Dismiss Notice
Join Physics Forums Today!
The friendliest, high quality science and math community on the planet! Everyone who loves science is here!

Current density of discrete charges in 1D space

  1. Jun 25, 2012 #1
    Hi guys I am new here.

    I was asked by my professor a problem:

    a positron-electron pair is produced at the leftmost position of a 1D circular loop of radius R. e+ moves along the bottom hemisphere and e- moves along the upper one. They are confined in the circular loop and perform circular motion, eventually annihilate at the rightmost position.

    Now the question is to find the electric field in the loop at different polar angles (say the loop is centred at the origin). Note that the loop is ONE-dimensional.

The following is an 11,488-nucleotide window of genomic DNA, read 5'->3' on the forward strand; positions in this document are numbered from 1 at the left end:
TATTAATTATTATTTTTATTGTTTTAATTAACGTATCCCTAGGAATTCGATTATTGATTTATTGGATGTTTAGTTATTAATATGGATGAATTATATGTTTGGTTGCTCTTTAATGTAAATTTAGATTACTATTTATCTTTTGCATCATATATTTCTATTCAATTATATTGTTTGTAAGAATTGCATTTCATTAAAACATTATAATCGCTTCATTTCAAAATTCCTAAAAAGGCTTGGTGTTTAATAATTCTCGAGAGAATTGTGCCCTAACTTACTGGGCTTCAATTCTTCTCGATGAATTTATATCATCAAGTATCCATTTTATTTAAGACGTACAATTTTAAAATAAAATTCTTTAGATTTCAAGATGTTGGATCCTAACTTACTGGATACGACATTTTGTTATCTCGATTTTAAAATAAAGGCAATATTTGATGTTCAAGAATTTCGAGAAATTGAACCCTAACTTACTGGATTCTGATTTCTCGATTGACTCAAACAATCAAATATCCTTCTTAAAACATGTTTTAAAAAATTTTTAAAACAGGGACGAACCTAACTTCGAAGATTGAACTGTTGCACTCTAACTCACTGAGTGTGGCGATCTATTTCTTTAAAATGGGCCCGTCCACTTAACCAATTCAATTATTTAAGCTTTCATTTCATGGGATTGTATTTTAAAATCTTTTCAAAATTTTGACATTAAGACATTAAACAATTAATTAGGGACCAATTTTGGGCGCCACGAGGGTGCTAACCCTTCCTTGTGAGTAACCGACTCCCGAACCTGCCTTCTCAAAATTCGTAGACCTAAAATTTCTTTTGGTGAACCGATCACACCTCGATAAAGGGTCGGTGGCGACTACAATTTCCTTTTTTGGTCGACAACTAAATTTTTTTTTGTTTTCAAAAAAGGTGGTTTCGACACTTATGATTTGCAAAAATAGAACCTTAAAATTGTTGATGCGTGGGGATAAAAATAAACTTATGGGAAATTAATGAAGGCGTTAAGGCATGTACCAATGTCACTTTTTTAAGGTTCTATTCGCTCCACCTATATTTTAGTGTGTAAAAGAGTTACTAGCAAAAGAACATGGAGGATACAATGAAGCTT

I know immediately from Gauss' law that at each arc separated by the charges the E-field strength is constant because the charge density at except where the charges are is zero.

    In order to find the VALUE of the E-field, I attempted to use the EM field tensor to solve the problem but I don't know how to express the current density due to the two charges in 1D space.

    So can anyone give me some hint in solving the problem??
    Please don't give me the detailed proof as I want to finish it myself.
    BTW I m a year 1 undergrad and I have just read about EM field tensor, so I am not quite familiar with it.

    Thanks a lot in advance
  2. jcsd
  3. Jul 8, 2012 #2
    Somebody, please help me. I have been thinking of this question without any progress
Share this great discussion with others via Reddit, Google+, Twitter, or Facebook